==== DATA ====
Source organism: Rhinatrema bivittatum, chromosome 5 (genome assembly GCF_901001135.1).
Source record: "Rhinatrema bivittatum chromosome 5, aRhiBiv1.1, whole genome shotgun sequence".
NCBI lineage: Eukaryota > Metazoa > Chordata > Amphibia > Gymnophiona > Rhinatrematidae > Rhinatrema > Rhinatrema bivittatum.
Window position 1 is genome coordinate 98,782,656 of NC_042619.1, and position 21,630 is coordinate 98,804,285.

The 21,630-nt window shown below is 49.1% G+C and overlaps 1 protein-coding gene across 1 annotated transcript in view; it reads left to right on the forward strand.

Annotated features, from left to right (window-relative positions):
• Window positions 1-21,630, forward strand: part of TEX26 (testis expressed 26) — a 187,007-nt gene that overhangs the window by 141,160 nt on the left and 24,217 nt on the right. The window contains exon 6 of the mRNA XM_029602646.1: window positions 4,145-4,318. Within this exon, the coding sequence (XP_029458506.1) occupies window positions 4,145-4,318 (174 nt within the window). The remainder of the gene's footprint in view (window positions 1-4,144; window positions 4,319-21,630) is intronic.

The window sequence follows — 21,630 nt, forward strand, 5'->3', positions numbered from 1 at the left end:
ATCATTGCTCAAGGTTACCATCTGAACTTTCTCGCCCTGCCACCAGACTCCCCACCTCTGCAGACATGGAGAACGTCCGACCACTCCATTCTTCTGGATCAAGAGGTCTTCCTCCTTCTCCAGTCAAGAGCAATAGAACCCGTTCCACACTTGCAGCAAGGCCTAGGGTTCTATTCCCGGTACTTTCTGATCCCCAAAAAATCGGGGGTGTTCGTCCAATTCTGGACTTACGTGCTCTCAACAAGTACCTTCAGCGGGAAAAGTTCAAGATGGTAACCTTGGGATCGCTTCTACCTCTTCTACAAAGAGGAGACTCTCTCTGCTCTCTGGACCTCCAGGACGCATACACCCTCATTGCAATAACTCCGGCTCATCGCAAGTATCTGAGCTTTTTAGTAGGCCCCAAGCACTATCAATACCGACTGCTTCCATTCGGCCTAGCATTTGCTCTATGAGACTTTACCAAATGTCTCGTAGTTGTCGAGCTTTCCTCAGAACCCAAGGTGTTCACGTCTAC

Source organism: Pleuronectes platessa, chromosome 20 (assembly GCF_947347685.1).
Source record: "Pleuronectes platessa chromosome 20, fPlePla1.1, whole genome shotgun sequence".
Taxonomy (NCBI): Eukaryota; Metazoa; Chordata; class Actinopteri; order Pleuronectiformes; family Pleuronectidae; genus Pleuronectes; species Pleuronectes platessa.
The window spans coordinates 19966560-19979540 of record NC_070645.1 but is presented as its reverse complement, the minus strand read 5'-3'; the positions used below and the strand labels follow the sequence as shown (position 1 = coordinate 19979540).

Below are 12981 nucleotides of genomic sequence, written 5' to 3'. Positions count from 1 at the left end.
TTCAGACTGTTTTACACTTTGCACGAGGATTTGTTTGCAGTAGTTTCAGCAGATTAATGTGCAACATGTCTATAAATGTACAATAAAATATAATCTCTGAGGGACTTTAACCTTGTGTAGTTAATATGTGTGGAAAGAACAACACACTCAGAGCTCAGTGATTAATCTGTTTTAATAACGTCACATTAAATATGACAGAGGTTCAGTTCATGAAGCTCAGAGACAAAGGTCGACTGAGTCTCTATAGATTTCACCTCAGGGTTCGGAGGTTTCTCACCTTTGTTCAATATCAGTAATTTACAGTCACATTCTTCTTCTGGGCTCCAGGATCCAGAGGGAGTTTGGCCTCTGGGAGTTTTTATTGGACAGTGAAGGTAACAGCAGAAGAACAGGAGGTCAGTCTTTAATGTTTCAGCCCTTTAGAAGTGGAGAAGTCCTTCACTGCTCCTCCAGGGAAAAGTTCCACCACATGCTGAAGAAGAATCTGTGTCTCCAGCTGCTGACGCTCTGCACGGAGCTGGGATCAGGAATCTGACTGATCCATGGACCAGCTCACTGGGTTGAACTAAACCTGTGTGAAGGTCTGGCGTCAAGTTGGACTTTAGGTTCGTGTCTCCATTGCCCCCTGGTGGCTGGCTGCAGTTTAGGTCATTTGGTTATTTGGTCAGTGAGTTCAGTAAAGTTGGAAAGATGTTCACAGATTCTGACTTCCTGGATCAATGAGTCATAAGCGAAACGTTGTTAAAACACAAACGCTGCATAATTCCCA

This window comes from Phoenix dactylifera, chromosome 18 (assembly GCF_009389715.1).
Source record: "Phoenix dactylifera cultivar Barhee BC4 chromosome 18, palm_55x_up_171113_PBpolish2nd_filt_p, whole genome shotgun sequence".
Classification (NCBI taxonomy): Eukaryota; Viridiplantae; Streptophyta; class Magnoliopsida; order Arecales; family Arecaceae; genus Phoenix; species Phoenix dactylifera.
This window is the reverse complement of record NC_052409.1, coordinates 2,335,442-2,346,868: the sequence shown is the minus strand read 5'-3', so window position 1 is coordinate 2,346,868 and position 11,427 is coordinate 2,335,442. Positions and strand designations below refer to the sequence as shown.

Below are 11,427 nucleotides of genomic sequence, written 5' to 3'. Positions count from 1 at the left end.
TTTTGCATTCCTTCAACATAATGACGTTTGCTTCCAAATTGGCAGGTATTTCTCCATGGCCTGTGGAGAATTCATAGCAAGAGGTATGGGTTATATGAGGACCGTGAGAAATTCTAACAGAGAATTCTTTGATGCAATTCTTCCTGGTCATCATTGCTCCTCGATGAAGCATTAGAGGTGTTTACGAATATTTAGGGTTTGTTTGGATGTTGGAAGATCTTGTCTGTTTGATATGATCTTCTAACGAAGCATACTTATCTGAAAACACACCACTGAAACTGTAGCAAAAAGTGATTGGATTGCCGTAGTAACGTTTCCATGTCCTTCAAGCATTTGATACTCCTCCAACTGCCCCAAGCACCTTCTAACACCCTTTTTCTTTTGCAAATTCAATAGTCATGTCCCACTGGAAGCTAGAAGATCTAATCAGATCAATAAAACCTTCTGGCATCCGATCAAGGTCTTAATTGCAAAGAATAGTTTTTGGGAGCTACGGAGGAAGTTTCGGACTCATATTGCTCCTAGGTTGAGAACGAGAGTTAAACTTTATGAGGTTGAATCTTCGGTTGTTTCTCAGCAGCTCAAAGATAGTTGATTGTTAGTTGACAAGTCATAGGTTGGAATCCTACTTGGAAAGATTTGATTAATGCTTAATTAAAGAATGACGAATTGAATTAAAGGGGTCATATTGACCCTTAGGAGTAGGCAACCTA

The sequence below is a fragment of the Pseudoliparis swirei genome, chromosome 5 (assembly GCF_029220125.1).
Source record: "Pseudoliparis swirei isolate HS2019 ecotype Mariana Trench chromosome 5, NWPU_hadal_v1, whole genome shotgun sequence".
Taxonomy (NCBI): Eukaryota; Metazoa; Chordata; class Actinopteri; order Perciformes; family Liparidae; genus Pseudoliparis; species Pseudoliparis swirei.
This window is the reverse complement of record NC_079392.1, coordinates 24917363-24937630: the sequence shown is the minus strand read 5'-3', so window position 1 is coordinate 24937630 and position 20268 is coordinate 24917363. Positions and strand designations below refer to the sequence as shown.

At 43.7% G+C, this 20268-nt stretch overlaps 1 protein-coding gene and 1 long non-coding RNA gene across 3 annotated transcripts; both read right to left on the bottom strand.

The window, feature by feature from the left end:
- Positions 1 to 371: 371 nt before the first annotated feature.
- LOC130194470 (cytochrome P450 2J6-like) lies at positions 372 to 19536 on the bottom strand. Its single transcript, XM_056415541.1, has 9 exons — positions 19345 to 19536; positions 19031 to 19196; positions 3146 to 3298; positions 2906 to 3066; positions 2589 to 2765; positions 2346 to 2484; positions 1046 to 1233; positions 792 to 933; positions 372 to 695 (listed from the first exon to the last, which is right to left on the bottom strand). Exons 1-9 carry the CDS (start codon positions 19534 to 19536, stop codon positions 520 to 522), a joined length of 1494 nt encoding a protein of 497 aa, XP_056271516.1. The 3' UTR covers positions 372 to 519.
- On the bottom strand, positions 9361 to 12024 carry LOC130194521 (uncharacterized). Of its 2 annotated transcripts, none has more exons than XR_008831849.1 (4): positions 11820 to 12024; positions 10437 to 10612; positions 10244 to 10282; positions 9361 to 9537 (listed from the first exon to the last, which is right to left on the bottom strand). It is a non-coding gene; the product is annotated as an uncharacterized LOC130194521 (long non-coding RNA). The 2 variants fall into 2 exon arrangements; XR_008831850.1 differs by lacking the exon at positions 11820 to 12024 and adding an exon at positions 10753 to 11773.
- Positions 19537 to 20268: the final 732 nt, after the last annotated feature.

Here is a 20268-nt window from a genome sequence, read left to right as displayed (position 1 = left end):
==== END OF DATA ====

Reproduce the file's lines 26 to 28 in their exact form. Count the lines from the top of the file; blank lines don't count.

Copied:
At 43.7% G+C, this 20268-nt stretch overlaps 1 protein-coding gene and 1 long non-coding RNA gene across 3 annotated transcripts; both read right to left on the bottom strand.

The window, feature by feature from the left end:
- Positions 1 to 371: 371 nt before the first annotated feature.